In ‘74, while I was in prison, news came to me that Tony and Babes were dead. Tony in Aklan, Babes in Iloilo, two days apart on the month of February. Today their names are engraved in the Wall of Remembering at Bantayog ng mga Bayani, but, many times, when I see their names there, all I see is us talking about our lives on the banig under the low-lying kulambo.   

The Underground was not about hiding and waiting for a dictator to die; it was about bringing down a dictator and working very hard to make it happen. The Underground was also a complex network of allies, organizers, artists, cultural workers, donors, lawyers, nuns, and writers. Writers joining the Underground all produced something—literary, historical, journalistic. I found myself doing journalism with a very small group: a teacher/organizer; an artist/photo journalist; an ex-Collegian editor/mechanical engineer; and a veteran journalist/poet/translator.

Every day it was just the five of us living together in apartments we abandoned constantly, to stay a step ahead of the enemy. Over 15 months, we moved five times. We had left our families, it was safer for everyone that way. And to relieve them from the burden of knowing but having to act like they did not, we could not tell them where we were.

When I think about it now, my parents must have done a lot of praying. Soldiers had already knocked on our house, presented the ASSO signed by the minister, and rifled through my clothes, books, drawers, on a night I happened to sleep in the home of a workmate I was recruiting to become part of our support group. Mama and Papa must have done the nightly rosary for their eldest child who could be anywhere, living among strangers. They need not have worried really. I was never among strangers. I had found myself a family.

We took care of each other. At the very least we tried to be sensitive, no one went around shouting. Well, except that one time when the teacher/organizer, the oldest among us, picked a loud fight with me for no reason. Turned out his blood sugar was high and he hadn’t eaten, and when someone quickly cooked him an egg, he was as good as new. Except for that one time, we were really always polite with each other.

I remember it was my turn to go to market to buy our precious bangus, the only thing our budget could get us. Our UG house was in Novaliches, so I was off to Cloverleaf. What I did not tell anyone was that, at 22, I had never been alone in a marketplace. I did not know the first thing. Keeping brave, I tried to remember the chatter of the guys. They had said something about fish having “pulang hasang” when it was fresh. Eureka! So I looked hard for red gills, picking every bangus that was red. When I got back, I found out the fish were nearly almost all spoiled! The men didn’t say much, but I caught on because they all converged in the kitchen, washing and cleaning all the fish right away, salting them, soaking them in vinegar, and just doing things to them. Turns out, they were saving the week’s supply of bangus from the trash bin. I had thought that red gills meant red eyes because the gills were so close to the eyes! So I had bought every red-eyed bangus in Cloverleaf. I noticed they just never again sent me to the market after that. But, I was good at cleaning house, so I did a lot of that.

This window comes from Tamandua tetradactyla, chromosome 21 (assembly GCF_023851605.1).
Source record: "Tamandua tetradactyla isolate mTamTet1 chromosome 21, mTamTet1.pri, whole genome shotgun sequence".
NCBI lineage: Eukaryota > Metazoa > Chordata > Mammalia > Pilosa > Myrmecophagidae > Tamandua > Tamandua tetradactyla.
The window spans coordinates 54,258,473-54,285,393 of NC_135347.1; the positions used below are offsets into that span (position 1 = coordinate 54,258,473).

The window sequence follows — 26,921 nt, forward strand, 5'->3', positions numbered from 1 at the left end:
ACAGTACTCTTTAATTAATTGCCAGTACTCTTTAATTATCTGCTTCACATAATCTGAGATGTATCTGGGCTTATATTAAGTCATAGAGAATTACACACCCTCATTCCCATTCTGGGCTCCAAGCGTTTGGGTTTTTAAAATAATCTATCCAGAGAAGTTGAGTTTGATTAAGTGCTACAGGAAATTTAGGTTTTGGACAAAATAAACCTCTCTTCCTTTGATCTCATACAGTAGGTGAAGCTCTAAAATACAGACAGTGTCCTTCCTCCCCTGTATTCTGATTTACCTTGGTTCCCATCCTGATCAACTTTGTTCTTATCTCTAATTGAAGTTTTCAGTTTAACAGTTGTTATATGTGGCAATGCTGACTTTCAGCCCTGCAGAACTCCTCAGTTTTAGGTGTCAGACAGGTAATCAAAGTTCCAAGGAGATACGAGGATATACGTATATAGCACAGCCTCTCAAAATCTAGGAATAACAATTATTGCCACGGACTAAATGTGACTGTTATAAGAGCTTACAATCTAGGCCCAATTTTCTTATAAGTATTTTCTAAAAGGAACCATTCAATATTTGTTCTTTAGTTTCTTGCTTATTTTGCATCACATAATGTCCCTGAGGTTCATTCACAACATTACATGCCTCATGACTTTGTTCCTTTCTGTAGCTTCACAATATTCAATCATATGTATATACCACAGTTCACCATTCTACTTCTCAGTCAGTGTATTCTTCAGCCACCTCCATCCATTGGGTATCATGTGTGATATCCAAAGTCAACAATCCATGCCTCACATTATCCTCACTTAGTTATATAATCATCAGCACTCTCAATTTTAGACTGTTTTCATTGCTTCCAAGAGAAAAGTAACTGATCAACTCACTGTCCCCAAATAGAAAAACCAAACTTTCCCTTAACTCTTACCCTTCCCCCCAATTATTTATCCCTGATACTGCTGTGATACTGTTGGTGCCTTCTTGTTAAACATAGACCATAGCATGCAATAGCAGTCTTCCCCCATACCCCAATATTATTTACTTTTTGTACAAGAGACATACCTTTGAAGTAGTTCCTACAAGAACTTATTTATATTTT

We may have been nice and polite, but we did not live like the bourgeoisie, with their endless prattle about life’s essential meaning over nice prolonged lunches. We had no time. There was always something to read and write. Our kind of prattle had to do with grammar and styling issues, with strict journalistic rules on sourcing data and fact-checking, not to forget the all-important proofreading. We were proud of our Taliba ng Bayan, even done in primitive stencil, and our paper would go down in protest history as the first Underground paper to appear under martial law. Martial law was September 21, 1972; the first issue I could retrieve of Taliba ng Bayan was dated November 30, 1972.  

Before her arrest, the author was one of the writers of “Taliba ng Bayan,” an underground newspaper during martial law. (Source: http://iraia.net “Pathless Travels” by Pio Verzola Jr.)

Of course, this was no light reading. Anyone caught with the paper in his hands faced quick arrest and detention, if not torture; anyone caught producing the paper faced even worse. Indeed, Obet Verzola, our ex-Collegian editor/mechanical engineer, and Pete Lacaba, our journalist/poet/translator, go down as two of the most heavily tortured writers in Camp Crame.

(Pete, an Ateneo college scholar by the way, finally got out of prison—he had contracted tuberculosis there—because Nick Joaquin, whom the Marcoses wanted to name National Artist, said he would only accept the award if Jose F. Lacaba, his fellow journalist at the Free Press and Asia Philippines Leader, be released first.)